Mr. Arkadin’s decadence looks like vitality now; its poverty looks like riches; what William S. Pechter called its “half-baked profundities” don’t jar and clash so much as fall like snow falls in the film. If Mr. Arkadin once seemed sad because it seemed amateurish and a like come down for Welles, what is sad about now settles into it like the cold. If for some people the film used to be terrible, now it points in the direction of something terrible outside of it.
The film has had defenders since it came out in 1955, but misgivings accompany their praise. In 1958 Cahiers du cinéma called Mr. Arkadin Welles’s greatest film and one of the 12 best films ever made, but for André Bazin it was “a film of only secondary importance.” We owe Jonathan Rosenbaum a debt of gratitude for all the work he has done in bringing the various versions of Arkadin to light, but for him the film’s problem is Welles himself. Welles’s performance in the title role is “debilitating,” defined by falseness, variability, and silly moments. Richard Brody, in The New Yorker, has recently been “struck by the anguish and self-loathing the film displays” and identifies “the film’s intense confessional pathos, the drama of a man who doubts that he could be loved for the person he knows himself to be.” These key observations bookend the comments of another New Yorker writer, who, between the two Brody write-ups, called Mr. Arkadin “Welles’s unfinished botch of a film.”
In contrast to glossier Cold War paranoias that came later, like The Manchurian Candidate, Welles’s version is sewn by hand or nailed together; it’s crafty. Arkadin’s black-and-white images, shot through an 18.5mm lens, pop big heads into the frame. The 18.5mm lens provides great depth of field in vistas with Spanish castles in the background and in small rooms that are extra-cluttered or that house only one old chair. The most modern things—airplanes, telephones, speakers, sunglasses—compete with the junk-shop detritus of a broken Europe more splintered and random than The Third Man’s Vienna.
A typical camera move follows a worn-out character—one of Arkadin’s old friends–and reveals a bed pole capped with a swastika across from an upside-down portrait of Hitler. Welles doesn’t linger over these things yet he makes us expect them. Then he gradually removes them until, at the end, he disappears, too, a bulky mannequin thrown overboard so that the film can rise into an empty gray sky.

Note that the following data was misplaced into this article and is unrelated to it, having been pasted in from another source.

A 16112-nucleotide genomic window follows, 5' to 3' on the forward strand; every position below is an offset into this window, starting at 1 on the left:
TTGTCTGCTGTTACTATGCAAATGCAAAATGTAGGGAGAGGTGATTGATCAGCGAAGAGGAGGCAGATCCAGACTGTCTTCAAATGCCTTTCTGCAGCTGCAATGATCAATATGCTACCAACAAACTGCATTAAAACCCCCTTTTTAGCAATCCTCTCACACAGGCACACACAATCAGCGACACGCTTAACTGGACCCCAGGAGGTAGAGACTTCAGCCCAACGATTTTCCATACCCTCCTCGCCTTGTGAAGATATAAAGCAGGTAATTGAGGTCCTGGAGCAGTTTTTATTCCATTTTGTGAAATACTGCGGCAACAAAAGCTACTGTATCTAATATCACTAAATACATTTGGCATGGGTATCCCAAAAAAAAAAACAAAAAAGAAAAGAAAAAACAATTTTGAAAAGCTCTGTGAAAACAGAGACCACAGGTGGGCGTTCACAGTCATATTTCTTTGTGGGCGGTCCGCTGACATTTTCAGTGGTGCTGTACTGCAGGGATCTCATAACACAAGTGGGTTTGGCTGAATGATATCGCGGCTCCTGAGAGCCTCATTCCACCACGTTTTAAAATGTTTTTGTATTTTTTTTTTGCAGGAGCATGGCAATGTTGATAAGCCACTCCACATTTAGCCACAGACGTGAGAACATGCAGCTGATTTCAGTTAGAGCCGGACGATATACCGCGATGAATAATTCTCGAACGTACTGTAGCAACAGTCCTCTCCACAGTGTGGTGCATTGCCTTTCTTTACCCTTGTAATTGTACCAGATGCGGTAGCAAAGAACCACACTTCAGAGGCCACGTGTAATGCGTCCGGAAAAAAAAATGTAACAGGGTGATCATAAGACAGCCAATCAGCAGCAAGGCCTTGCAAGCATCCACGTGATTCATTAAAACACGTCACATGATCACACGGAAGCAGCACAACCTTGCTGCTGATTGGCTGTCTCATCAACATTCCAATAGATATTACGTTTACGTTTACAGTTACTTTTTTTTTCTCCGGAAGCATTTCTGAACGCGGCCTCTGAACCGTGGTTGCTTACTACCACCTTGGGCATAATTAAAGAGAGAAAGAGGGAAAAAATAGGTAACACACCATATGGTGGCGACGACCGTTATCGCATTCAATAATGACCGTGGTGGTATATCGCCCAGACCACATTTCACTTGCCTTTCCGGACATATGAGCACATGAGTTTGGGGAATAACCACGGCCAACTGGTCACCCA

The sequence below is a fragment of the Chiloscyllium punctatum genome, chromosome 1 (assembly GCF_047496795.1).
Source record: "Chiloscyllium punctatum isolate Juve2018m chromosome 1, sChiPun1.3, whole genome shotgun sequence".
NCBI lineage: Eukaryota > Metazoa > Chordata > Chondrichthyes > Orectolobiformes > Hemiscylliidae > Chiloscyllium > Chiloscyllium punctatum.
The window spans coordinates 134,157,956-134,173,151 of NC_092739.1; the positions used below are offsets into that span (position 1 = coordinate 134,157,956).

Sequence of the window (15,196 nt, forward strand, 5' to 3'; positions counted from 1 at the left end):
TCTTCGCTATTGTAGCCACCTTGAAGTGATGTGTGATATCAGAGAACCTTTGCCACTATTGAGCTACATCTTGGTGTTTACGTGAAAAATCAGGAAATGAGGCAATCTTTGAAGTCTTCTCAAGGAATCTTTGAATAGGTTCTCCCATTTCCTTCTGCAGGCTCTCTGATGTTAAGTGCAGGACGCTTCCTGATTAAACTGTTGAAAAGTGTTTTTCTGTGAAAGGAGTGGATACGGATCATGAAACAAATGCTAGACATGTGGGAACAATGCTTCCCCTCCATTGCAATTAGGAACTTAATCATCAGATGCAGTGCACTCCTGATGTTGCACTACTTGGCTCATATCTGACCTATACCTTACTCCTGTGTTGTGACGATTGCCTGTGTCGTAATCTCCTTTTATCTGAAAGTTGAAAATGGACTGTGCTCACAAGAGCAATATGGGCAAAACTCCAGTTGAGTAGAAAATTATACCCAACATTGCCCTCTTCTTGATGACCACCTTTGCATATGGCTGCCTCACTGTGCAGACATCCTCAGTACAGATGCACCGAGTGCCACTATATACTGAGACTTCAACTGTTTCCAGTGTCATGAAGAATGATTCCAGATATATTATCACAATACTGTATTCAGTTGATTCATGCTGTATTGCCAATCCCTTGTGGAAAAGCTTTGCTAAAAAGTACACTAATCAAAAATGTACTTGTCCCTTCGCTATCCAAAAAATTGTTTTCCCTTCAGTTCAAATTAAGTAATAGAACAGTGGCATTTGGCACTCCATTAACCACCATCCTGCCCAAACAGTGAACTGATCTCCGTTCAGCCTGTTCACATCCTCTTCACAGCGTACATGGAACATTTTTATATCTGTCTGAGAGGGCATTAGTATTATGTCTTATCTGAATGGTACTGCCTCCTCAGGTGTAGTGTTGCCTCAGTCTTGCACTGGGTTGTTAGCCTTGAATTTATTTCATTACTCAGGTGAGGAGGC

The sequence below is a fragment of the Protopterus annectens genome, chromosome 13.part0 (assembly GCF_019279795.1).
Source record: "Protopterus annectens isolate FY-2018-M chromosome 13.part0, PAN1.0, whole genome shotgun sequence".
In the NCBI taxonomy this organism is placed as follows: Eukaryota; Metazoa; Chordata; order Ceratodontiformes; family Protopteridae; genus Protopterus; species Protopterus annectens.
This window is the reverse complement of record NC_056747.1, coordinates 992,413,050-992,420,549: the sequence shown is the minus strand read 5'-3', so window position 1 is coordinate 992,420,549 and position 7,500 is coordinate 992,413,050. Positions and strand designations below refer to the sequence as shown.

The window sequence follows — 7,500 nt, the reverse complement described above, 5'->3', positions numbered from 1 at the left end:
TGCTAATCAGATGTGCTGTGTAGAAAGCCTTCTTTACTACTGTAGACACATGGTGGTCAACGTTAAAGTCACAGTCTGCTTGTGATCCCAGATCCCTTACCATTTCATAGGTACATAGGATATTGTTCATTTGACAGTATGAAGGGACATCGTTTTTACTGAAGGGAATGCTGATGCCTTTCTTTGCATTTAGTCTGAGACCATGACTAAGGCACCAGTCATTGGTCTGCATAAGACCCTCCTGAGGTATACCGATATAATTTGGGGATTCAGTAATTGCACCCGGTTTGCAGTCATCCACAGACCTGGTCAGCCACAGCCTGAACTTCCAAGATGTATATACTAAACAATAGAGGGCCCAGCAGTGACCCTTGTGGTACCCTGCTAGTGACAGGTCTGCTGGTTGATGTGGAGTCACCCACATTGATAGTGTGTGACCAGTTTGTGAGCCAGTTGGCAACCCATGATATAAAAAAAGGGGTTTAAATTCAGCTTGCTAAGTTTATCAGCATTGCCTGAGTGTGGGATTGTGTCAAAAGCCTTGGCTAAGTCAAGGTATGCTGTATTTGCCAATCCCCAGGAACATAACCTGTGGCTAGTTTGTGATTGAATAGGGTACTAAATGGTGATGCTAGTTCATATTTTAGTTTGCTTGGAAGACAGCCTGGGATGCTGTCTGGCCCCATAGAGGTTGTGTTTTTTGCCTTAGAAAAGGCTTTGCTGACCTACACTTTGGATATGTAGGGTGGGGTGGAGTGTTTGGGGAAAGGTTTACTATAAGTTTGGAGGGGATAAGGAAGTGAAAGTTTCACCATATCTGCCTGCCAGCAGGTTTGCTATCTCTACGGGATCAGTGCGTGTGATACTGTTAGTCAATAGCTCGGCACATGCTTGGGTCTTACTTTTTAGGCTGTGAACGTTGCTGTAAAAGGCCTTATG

The film is self-consciously a fable; Arkadin is a king. The fable goes like this: Gregory Arkadin, an international financier with shady past and a beautiful daughter, sits atop a fortune. He claims he can’t remember anything that happened to him before a night in 1927 when he woke up in a Zurich street with pockets full of cash. He hires an American grifter named Van Stratten to dig into his past, telling him he wants to find out who he is and where he’s from. Traveling the globe, Van Stratten uncovers a frowsy network of aging criminals living quiet, sometimes weird lives—Arkadin’s ex-cronies. Murdered by Arkadin one-by-one as Van Stratten locates them, the detective realizes his investigation is a manhunt Arkadin has started so he can eliminate anyone who knows his secret; Van Stratten will be his final victim.
The tragedy, or the joke, is that Arkadin’s old friends and ex-lovers are past caring; ignoring them would have been enough. Arkadin laughs when he finally comes face-to-face with the last survivor. Akim Tamiroff’s tragicomic Jacob Zouk, an ex-con hiding in a bed in his underwear, shivers alone in a small room, Arkadin’s whole world shrunk down to a pinpoint, a black dot like a flea in the flea circus we visited earlier. “So what’s funny?” asks Zouk. “Old age,” Arkadin answers. “Old age,” he says again as he glides out Zouk’s door. Which doesn’t stop him from killing Zouk later.
Time has added a new layer to this film’s encrustations. Mr. Arkadin looks different in the age of digital social networking. We don’t lose track of people from our pasts like Arkadin did, and if we have lost track we can find old friends just by typing in their names and “friending” them, and they can find us, too. If we want to eliminate them we can de-friend them and with a keystroke they disappear. The Internet has replaced the need for a Van Stratten to find people for us, and we can get rid of them by ourselves. It’s a form of “murder by remote control,” as Humphrey Bogart says in The Big Sleep, describing a hired gun. Where Gregory Arkadin needed a vast system of spies with binoculars hiding being trees and on parapets, and a staff of secretaries to keep files in rows of black file cabinets, the Internet has eliminated the need for a staff and made us all into little Arkadins.